Aintree racecourse, Liverpool, 1977: Red Rum won his third Grand National and the TV, radio and newspaper coverage (no internet or blogs) went ecstatic at the feat that he had achieved. History was made and I was there to see it. After the big race I walked the course and picked up pieces of the famous Becher's Brook fence that had been kicked out by the horses, to take home that evening as a memento. What I didn't comprehend was that unlike me, many horses would not be returning home. In the race there were falls galore with horses taking tumbles at nearly every fence. Nobody thought to ask of their fate. And neither did I.
My grandfather was a 'turf accountant' at Aintree and met my Nan - Florrie Brooks, a Knotty Ash resident - at a race meeting there. They influenced my formative years in the 1960s on a diet of horse racing and meals of meat and boiled veg. Eventually, I, too, entered the world of the bookmaker, spending a brief period working a leading firm. Two years on from Red Rum's famous 1977 victory I chalked up the result of the race on the bookie's board; naming the winner and the placed horses and their starting prices (SPs). As the doors closed on the busiest betting day of the year, staff celebrated the fleecing of the punters as yet another Grand National favourite was literally 'turned over'. He (Alverton) lay dead on the Aintree turf at the foot of Becher's Brook. But no-one reported that to us.
Time moved on and, as it does, things change, as with the race itself. It is a far, far cry from its humble beginnings in the 1830s. Deaths in the past fifty years have skyrocketed, yet traditionalists who have not accurately researched its past, believe that it should not be touched - let alone banned.
Red Rum's popularity saved the race in the 1970s after it hit an all-time low with the course coming close to being sold off for housing development. Time is again turning against this modern-day Circus Maximus. In this instance, the public consciousness has been pricked, as the suffering of the horses has grown increasingly evident.
I too have changed. Once an ardent racegoer and punter, I suddenly jumped my own big fence when I came to realise no-one in racing gave a flying fig about the horses who were sacrificed - not only in the Grand National - but almost on a daily basis on racecourses up and down the country in the pursuit of easy money and entertainment. I ventured into the world of animal rights, joining several groups whose goal was to abolish the Grand National. Around that time, one of the biggest upsets in the history of the race occurred, when, in 1993, activists accessed the course and held up the start of the race.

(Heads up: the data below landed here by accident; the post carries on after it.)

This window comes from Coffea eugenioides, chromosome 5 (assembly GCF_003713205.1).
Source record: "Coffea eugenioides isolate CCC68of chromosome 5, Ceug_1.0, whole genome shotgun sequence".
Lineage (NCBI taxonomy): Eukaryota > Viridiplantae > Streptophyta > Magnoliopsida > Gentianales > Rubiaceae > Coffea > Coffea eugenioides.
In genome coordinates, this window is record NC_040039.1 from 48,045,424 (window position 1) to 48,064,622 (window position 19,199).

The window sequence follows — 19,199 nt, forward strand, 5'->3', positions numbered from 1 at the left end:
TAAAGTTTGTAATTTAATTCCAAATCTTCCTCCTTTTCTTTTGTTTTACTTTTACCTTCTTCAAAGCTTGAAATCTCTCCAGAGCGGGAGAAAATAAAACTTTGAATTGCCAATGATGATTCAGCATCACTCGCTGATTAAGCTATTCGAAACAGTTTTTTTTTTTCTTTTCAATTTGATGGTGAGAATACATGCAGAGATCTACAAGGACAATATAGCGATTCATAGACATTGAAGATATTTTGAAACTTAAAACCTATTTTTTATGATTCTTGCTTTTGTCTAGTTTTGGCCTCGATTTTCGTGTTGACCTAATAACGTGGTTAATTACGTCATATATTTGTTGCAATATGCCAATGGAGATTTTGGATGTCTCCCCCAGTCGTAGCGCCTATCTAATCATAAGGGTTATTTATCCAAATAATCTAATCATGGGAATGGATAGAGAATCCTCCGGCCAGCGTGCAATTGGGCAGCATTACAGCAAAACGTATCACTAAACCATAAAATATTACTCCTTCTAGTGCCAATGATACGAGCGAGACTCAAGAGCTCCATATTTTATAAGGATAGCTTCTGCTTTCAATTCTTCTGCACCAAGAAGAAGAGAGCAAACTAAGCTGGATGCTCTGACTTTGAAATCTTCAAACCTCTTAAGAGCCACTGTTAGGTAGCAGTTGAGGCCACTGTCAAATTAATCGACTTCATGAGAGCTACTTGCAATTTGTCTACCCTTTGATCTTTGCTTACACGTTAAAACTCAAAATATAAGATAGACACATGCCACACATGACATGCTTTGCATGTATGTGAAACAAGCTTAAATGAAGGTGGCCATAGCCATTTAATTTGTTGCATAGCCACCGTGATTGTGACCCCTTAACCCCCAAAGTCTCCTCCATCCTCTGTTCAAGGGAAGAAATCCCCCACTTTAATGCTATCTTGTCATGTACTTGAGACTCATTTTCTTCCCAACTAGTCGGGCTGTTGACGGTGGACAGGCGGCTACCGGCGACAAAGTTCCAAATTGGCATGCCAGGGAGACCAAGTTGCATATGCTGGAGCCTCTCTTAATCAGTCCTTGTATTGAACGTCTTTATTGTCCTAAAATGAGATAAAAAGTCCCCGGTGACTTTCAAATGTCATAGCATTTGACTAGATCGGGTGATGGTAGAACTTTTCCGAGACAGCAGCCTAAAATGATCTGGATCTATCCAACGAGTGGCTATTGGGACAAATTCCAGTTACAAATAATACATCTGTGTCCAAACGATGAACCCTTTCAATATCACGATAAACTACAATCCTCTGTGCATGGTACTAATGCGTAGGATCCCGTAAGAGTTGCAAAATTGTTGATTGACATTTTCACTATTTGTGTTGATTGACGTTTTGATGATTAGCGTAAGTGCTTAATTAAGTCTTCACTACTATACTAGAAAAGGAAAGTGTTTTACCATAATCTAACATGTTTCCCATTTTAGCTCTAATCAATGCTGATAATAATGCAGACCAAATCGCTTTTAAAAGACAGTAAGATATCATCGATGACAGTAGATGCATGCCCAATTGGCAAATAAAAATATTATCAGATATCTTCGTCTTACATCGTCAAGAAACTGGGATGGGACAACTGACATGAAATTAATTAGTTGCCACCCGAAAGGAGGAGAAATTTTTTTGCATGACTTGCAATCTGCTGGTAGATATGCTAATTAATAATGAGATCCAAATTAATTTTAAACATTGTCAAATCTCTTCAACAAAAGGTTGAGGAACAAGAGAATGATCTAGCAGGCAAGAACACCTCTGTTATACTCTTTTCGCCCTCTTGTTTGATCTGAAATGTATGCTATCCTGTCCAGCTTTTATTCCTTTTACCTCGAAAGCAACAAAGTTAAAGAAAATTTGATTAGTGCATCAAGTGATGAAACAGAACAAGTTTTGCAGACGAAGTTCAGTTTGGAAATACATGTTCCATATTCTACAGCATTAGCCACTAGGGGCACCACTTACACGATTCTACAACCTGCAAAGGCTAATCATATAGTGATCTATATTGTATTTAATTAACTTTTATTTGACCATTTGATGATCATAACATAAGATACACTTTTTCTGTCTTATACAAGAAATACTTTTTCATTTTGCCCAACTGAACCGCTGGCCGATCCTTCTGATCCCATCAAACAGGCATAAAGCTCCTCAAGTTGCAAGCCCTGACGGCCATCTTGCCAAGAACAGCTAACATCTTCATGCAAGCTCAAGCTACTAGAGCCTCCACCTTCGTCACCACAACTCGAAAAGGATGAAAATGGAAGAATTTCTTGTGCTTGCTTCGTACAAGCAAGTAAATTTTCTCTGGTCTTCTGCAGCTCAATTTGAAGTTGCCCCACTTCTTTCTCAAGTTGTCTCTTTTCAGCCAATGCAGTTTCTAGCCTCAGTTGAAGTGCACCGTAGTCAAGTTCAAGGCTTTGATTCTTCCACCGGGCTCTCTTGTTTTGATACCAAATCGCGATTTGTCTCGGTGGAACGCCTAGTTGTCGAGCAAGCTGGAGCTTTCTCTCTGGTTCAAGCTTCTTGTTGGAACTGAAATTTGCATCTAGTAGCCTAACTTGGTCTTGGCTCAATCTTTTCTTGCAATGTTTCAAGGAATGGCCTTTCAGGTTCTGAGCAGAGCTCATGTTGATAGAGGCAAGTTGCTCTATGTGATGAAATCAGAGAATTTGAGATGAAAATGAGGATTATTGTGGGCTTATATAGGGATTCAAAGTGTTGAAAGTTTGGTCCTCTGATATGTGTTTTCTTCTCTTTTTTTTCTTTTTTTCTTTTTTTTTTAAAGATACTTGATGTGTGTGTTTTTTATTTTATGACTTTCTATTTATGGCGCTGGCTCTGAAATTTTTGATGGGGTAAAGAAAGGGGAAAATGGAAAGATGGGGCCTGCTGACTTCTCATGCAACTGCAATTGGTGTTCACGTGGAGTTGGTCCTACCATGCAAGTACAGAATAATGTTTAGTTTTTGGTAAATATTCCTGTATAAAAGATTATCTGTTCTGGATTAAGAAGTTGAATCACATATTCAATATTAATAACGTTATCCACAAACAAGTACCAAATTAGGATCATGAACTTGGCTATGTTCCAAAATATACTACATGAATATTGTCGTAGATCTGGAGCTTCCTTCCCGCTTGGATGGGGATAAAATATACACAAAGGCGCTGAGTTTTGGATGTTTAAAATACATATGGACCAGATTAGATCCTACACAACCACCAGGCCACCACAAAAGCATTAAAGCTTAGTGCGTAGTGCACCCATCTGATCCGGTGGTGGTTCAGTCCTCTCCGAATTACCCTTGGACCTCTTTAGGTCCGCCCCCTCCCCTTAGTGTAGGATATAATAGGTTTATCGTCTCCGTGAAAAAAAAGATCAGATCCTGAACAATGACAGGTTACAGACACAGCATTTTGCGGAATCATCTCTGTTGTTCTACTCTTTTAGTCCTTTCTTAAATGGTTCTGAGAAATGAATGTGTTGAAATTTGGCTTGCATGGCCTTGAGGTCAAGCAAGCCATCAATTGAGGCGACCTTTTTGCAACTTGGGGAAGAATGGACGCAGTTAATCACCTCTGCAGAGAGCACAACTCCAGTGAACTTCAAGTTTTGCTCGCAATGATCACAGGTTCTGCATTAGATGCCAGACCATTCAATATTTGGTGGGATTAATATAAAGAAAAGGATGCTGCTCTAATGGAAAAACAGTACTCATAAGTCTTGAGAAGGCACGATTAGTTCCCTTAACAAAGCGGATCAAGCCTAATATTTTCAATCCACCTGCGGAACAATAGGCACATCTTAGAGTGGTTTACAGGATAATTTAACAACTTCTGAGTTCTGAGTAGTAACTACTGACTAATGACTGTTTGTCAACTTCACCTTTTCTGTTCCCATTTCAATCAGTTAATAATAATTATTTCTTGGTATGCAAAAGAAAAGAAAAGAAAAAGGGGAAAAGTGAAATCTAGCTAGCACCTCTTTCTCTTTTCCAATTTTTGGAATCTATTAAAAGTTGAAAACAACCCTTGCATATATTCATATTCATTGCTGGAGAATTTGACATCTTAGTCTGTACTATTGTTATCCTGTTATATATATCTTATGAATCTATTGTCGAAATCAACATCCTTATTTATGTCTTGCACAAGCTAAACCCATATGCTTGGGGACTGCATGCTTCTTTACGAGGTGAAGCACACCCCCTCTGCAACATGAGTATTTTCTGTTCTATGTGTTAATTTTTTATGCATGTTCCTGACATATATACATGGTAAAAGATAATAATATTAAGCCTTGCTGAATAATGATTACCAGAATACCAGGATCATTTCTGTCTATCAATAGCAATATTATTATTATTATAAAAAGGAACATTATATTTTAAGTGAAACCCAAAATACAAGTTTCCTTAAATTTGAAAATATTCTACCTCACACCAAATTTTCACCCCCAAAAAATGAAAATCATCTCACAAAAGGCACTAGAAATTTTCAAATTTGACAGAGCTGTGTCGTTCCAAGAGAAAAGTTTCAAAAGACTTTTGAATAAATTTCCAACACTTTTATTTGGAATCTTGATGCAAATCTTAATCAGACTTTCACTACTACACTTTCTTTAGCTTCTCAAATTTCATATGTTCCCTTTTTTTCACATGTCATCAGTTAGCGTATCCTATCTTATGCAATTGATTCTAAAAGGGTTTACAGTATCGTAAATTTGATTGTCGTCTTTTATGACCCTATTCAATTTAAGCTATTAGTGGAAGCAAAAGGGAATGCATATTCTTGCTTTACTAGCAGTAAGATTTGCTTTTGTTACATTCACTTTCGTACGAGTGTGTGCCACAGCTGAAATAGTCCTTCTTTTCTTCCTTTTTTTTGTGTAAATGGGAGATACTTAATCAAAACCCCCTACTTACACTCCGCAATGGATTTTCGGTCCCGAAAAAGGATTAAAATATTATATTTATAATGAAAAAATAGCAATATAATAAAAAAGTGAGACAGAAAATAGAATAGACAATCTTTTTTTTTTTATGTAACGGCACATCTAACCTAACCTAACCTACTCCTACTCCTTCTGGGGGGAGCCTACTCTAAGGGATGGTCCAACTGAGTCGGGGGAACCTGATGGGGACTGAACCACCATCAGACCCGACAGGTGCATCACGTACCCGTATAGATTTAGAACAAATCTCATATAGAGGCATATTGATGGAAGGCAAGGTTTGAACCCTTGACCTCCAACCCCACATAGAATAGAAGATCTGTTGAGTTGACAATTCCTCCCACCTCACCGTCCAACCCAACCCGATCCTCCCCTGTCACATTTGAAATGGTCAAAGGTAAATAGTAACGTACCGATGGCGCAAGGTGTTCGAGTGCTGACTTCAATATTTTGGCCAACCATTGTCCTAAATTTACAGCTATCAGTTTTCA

Amid the panic, half of the horses set off on what was a false start; the race was declared void. The aftermath was unique to the race in that no horses were killed and bookmakers had to pay back all of the £75million in bets staked! The Sunday Telegraph 4 April 1993 declared: 'When Emily Davison threw herself under one of the King's horses at the Derby in 1913 in the cause of votes for women, she was fatally injured, but the race was run. Yesterday at Aintree, the greatest steeplechase in the world was destroyed by animal rights activists, who succeeded beyond their wildest hopes.'
In 2000 the campaign against the Grand National took on a professional footing when Animal Aid's Director, Andrew Tyler, took up the mantle to run a dedicated campaign against the exploitation of horses in racing. From that point on the front page celebratory headlines of Grand National winners were replaced with shocking images of dying horses; none more so, than that of Synchronised in 2012, when history repeated itself.
That year, Cheltenham Gold Cup winner Synchronised, like Gold Cup winner Alverton in 1979, was forced to confront the now publicly infamous Aintree obstacles. Synchronised was reluctant to take part and broke loose from the starting tape. Remounted and compelled to run, he too became a Grand National statistic. Falling at Becher's Brook and running loose he smashed a hind leg at a ditch fence further down the course. Learning lessons from the past should have been easy for Jonjo O'Neill, as he was the jockey of Alverton in 1979, and in 2012 he was the trainer of Synchronised. Synchronised was destroyed and hid from view in 2012 alongside fellow victim the diminutive outsider, According To Pete. In '79, Alverton's body was for an hour on open display for anyone who cared to see. He - the finest jump race horse in the country - was simply loaded onto the knackerman's open tractor trailer. There his still and silent half-ton athletic body was poked and prodded by inquisitive children who had climbed onto the trailer for some fun - just like the adults were having in the distant stands.
At 5.15pm on Saturday, 40 horses will face the starting tape in the 2016 Grand National. They're there because of punters' money that will make the bookies, promoters and the horses' connections potentially rich. The horses get nothing out of it - only fear and a serious risk of imminent death. If you're thinking of having a dip in the annual sweepstake or a trot down to the bookies on the morning of the race, please think again. Aside from the horses in the race, horse sanctuaries up and down the country are facing a crisis with thousands of unwanted horses - many of them ex-racehorses - in need. Your money could really help them.
Animal Aid Horse Racing Consultant, Dene Stansall.Suggest a correction